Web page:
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Toronto Blue Jays Top 10 Prospects

By John Manuel

1. Josh Phelps, c

Age: 23. B-T: R-R. Ht.: 6-3. Wt.: 215. Drafted: HS–Rathdrum, Idaho, 1996 (10th round). Signed by:Ron Tostenson.

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Blue Jays Top Prospects

1992 Derek Bell, of
1993 Carlos Delgado, c
1994 Alex Gonzalez, ss
1995 Shawn Green, of
1996 Shannon Stewart, of
1997 Roy Halladay, rhp
1998 Roy Halladay, rhp
1999 Roy Halladay, rhp
2000 Vernon Wells, of
2001 Vernon Wells, of

Background:Born in Anchorage and signed out of a rural Idaho high school, Phelps has the history and look of a raw, physical prospect from the Pacific Northwest. He has had to make up for his lack of experience by repeating levels, but in each case he has answered the challenge. His lack of plate discipline caught up with him in his first year at Double-A Tennessee, where he hit .228-9-28 with 66 strikeouts in 184 at-bats in 2000, earning a demotion. In his second try, Phelps won the Southern League’s MVP award, leading the league in home runs and doubles, ranking second in RBIs and slugging percentage (.562), and third in on-base percentage (.406).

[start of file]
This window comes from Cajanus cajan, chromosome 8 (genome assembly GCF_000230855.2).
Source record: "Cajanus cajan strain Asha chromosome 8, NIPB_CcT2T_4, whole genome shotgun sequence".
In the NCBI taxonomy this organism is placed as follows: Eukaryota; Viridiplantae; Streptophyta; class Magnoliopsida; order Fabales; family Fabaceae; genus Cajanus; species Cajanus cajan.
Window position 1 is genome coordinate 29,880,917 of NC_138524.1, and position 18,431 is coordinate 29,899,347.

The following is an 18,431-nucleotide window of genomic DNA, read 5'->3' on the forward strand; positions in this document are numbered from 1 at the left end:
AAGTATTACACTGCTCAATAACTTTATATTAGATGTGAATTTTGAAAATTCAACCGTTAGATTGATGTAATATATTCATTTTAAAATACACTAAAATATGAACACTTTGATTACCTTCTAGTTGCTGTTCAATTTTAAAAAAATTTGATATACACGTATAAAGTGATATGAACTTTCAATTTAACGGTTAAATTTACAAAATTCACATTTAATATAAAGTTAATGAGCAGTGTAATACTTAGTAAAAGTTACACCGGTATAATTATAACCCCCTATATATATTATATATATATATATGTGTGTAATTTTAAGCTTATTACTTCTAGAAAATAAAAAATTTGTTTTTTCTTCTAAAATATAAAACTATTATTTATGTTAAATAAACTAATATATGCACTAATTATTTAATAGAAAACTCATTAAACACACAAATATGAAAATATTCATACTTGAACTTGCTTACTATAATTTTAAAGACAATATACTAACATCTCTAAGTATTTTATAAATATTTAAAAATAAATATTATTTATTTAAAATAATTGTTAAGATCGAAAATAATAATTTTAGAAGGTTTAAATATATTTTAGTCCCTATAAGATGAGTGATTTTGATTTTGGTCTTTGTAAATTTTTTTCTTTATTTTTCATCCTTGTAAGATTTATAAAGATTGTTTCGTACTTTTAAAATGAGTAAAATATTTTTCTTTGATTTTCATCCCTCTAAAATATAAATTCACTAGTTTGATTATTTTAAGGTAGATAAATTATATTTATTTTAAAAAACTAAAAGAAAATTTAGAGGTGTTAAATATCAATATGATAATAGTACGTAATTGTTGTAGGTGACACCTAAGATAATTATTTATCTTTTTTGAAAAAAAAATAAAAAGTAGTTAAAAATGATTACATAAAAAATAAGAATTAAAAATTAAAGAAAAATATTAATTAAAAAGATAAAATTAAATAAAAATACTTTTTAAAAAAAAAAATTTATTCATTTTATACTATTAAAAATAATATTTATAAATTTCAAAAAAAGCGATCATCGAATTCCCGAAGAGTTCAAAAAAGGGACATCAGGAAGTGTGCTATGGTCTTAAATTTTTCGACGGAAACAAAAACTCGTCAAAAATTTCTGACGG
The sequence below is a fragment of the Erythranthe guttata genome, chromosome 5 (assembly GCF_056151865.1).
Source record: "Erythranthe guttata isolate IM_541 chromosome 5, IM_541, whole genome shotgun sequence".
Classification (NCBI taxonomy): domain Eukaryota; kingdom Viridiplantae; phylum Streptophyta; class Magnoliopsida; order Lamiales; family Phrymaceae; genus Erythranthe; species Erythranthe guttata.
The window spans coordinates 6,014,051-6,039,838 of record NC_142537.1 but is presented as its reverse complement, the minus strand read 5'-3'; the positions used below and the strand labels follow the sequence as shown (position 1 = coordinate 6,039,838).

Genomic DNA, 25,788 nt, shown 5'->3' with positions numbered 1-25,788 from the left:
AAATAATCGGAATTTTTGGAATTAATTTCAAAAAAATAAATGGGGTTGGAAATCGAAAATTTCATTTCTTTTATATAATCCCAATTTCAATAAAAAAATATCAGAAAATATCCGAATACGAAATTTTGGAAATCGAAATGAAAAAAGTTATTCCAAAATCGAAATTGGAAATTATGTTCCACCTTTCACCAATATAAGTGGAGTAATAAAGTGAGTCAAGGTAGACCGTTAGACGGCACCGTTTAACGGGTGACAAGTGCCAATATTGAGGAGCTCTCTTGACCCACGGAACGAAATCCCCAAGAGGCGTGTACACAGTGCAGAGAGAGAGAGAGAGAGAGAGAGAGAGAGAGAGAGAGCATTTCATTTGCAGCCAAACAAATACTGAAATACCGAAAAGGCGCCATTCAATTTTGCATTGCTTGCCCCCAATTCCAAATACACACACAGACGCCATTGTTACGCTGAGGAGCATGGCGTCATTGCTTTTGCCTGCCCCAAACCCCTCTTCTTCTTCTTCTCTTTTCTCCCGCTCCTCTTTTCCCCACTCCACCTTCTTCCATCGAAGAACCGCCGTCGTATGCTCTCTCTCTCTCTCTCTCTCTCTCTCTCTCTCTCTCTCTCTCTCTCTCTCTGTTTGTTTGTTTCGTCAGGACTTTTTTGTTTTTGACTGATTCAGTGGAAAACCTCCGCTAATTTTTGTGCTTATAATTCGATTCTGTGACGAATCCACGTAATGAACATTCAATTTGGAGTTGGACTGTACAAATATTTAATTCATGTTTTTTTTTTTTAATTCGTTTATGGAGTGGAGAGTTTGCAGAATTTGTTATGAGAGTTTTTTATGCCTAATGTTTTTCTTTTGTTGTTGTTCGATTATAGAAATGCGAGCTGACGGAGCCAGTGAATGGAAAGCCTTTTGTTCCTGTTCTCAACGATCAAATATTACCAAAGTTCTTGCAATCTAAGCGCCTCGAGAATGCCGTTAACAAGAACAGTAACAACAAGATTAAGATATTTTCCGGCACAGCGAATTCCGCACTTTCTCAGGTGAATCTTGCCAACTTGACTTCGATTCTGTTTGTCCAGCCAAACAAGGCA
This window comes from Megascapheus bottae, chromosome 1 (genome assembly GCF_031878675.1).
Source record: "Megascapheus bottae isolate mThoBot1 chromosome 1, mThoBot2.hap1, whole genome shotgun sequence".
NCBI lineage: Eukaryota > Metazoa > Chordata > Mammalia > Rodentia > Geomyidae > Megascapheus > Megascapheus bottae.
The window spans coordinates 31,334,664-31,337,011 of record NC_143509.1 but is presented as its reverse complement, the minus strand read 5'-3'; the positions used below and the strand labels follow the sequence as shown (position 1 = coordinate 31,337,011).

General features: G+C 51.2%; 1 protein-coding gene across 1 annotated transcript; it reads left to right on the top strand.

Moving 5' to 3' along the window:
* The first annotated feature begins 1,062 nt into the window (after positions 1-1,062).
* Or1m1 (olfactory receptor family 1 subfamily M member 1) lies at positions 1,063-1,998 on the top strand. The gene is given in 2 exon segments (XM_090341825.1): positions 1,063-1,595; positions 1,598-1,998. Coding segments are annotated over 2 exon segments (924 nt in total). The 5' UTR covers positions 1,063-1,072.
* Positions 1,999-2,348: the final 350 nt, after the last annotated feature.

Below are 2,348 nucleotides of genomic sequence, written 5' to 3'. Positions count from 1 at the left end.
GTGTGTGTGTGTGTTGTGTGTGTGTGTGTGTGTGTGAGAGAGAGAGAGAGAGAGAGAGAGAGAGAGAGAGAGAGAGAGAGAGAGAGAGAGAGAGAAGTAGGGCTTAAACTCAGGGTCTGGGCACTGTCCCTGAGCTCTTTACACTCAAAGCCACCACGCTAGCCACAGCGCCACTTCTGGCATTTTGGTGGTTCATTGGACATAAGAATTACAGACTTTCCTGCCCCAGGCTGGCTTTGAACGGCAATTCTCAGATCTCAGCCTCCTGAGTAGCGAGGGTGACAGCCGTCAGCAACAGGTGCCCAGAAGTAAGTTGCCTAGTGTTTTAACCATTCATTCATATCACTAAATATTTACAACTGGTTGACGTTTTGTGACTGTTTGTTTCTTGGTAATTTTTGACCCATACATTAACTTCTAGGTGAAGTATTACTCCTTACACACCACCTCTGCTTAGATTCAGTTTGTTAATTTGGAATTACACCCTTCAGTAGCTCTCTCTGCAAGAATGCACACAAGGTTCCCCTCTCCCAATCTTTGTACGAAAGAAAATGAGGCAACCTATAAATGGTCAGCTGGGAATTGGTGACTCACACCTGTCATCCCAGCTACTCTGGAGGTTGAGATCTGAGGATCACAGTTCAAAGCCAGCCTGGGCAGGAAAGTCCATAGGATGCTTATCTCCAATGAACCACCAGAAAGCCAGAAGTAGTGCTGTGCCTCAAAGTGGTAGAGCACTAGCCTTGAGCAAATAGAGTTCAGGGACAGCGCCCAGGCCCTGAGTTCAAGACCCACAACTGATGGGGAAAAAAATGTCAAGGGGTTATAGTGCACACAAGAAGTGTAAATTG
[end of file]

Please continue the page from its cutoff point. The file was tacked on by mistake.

Strengths:Phelps isn’t the biggest Blue Jay, but he’s the strongest, with a body the organization compares to former all-star catchers such as Jody Davis and Carlton Fisk. His raw power is the best in the system, and he’s an intelligent hitter who has learned how to use it. He projects to hit 30-35 homers a season in the big leagues. Phelps has worked hard to shorten a swing than can get long, and he’s strong enough to overpower pitches that catch too much of the plate. Defensively, the Blue Jays say his receiving and throwing rate with his power potential.

Weaknesses:With his swing, Phelps will never be a contact hitter and has struck out more than 100 times in each of his last three seasons. Injuries have slowed his development, especially defensively, and he threw out just 18 percent of basestealers last year. In 2000, an inflamed elbow limited him to DH much of the season, and last season he labored with a torn meniscus in his right knee that required offseason surgery. Club officials say Phelps’ footwork is the root of his problem and hope health and a full year behind the plate will be the remedy.

The Future:Phelps is expected to be healthy for spring training, and a lights-out spring could help him land a platoon job with veteran Darrin Fletcher in Toronto. Considering the defensive work Phelps needs, a full year in Triple-A Syracuse seems more reasonable. With Toronto’s catching glut, his future could be as a DH/first baseman if his defense doesn’t improve.

Tennessee (AA).292486951423613197801273

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